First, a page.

Mobile Bay, AL
- Former slave market in the old historic district of Mobile. This was known as the most active slave market in town.
- Big Zion AME Church at 112 S. Bayou St. was organized in 1842, now one of the oldest Black institutions in Mobile. Originally named Little Zion, but after extensive remodeling in 1896, renamed Big Zion.
- Union Baptist Church. In front of the church, visitors view the bust of Cudjoe Lewis, a member who donated the land for the church. Cudjoe was the longest living imported slave originally from Africa. After the Civil War, he settled and lived in Africatown.
- Africatown, junction of Cut Off Rd. and Bay Bridge Road. In 1860, the last shipment of slaves were brought into Mobile Bay illegally. After the Civil War, this group of Africans created their own settlement where they practiced their native tribal customs, including language. Learn more about this historic area at the Library of Congress.
- Old Plateau Cemetery Plaque and Africatown Graveyard at junction of Cut Off Rd. and Bay Bridge Road. Founded in 1876, it is the final resting place of enslaved Africans, African-Americans, and a Buffalo Soldier.
Baldwin County, AL
- Historic Blakeley State Park is the site of the last major battle of the Civil War, the Battle of Blakeley wherein nine black regiments of the U.S. Colored Troops fought.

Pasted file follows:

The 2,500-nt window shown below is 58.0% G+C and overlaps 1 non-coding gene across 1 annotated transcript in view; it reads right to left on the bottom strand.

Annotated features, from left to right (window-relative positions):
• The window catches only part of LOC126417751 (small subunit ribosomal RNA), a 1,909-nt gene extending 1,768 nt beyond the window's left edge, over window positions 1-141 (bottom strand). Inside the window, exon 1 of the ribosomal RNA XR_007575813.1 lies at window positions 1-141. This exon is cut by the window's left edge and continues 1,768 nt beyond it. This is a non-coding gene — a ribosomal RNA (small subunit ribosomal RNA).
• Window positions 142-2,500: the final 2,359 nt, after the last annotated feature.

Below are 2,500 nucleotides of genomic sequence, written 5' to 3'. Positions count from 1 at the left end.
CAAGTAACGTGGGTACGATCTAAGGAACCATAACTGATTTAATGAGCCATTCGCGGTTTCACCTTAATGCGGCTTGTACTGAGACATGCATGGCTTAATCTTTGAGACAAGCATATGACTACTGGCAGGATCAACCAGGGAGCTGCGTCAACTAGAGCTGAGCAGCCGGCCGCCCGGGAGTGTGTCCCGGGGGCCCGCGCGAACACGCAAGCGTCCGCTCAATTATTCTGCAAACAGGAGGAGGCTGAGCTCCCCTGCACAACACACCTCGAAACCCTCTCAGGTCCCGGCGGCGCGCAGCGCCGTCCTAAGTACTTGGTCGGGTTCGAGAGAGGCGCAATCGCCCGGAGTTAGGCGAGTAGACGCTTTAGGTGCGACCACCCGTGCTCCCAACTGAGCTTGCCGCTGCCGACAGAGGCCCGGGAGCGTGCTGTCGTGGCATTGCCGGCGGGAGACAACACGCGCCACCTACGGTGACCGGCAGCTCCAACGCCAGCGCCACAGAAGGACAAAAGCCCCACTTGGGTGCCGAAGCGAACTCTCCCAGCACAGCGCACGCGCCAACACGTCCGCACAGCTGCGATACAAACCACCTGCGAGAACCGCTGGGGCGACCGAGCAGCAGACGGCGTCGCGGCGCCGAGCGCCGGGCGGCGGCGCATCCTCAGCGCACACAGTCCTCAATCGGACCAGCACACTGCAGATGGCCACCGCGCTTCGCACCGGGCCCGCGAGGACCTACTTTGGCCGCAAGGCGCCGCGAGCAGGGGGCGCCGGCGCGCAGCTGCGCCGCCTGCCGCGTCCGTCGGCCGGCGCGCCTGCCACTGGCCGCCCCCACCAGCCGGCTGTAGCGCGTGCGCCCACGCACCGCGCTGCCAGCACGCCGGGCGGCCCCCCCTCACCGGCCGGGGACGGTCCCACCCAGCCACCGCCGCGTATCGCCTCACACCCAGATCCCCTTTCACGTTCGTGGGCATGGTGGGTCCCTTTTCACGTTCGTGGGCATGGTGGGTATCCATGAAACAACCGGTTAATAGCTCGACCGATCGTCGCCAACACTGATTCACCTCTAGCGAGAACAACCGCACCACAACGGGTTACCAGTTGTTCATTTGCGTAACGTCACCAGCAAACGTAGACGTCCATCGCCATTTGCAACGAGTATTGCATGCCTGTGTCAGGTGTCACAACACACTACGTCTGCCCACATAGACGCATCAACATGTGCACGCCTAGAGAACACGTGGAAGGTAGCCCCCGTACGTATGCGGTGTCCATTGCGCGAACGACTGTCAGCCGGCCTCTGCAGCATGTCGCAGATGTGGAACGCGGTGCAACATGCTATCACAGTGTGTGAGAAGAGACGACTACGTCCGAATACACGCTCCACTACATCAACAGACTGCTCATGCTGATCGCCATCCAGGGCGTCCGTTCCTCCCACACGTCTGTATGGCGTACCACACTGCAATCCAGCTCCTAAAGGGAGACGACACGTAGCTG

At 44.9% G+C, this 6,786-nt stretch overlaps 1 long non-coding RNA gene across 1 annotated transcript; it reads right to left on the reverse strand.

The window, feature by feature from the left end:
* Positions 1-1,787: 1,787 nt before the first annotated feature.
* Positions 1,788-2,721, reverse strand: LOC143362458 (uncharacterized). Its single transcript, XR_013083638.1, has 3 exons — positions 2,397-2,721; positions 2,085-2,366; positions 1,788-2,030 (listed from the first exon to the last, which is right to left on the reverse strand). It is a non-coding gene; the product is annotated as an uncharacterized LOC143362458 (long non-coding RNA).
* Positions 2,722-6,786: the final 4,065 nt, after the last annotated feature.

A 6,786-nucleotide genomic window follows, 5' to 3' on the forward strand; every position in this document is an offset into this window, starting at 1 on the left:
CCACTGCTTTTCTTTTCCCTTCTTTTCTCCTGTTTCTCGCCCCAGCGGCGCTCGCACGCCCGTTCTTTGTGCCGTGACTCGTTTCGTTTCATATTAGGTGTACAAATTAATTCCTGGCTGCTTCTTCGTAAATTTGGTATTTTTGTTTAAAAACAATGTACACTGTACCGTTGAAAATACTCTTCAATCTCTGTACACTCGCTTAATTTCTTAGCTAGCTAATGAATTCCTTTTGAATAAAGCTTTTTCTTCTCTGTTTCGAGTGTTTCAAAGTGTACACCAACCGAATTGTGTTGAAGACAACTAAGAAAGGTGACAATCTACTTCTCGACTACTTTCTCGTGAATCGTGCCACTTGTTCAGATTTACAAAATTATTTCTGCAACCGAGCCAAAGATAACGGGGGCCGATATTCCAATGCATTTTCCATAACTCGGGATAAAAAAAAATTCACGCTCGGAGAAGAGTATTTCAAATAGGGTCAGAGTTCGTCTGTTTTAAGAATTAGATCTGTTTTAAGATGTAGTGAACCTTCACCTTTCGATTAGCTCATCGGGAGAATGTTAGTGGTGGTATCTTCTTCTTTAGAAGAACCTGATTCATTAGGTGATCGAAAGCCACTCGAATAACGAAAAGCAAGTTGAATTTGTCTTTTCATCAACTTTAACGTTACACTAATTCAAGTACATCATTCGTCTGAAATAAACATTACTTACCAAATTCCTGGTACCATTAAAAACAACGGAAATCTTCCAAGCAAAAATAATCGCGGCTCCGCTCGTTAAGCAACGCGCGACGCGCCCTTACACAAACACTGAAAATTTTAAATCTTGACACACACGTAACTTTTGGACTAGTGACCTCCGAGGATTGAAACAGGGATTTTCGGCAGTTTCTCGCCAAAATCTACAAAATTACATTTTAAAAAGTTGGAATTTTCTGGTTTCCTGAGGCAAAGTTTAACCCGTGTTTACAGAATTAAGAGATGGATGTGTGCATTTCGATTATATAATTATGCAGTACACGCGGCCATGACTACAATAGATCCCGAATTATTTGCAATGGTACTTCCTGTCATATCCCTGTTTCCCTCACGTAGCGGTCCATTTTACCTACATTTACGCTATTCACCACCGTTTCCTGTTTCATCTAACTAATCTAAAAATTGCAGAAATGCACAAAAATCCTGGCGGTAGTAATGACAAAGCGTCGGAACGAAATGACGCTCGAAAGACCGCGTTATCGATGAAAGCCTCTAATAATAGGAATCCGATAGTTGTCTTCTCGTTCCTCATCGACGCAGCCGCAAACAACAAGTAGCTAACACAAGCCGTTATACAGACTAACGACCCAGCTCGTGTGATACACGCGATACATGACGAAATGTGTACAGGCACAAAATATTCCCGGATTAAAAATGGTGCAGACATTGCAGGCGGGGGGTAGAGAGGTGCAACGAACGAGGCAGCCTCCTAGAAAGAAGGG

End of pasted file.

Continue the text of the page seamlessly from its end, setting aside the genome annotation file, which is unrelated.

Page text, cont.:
- Montgomery Hill Baptist Church is the oldest surviving church in Baldwin County. It houses a slave gallery which provides a historical statement of the social arrangements of a slave-owning society.
- Hal's Lake is off route and inaccessible, however this body of water is named for an escaped slave from Mississippi who lived here undetected and even recruited other slaves to his hideout. This led local plantation owners to attribute the disappearances to the Underground Railroad.
Grove Hill, AL
- Clarke County Museum at 116 Cobbs St. This museum has slave artifacts and documentation on nearby escape routes.
Lowndes County, MS
- Concord Christian Methodist Episcopal Church at 1213 Concord Rd. It was established in 1867, right after the end of the Civil War.
- Missionary Union Baptist Church at 1207 Fifth Ave. N. The oldest African American Church in northeast Mississippi. Reverend Tony Montgomery will welcome you to his flock if you stop in on Sunday.
- Columbus Public Library holds an archive collection of slavery documents, newspaper clippings and other artifacts.
* Denotes a site not listed on the map.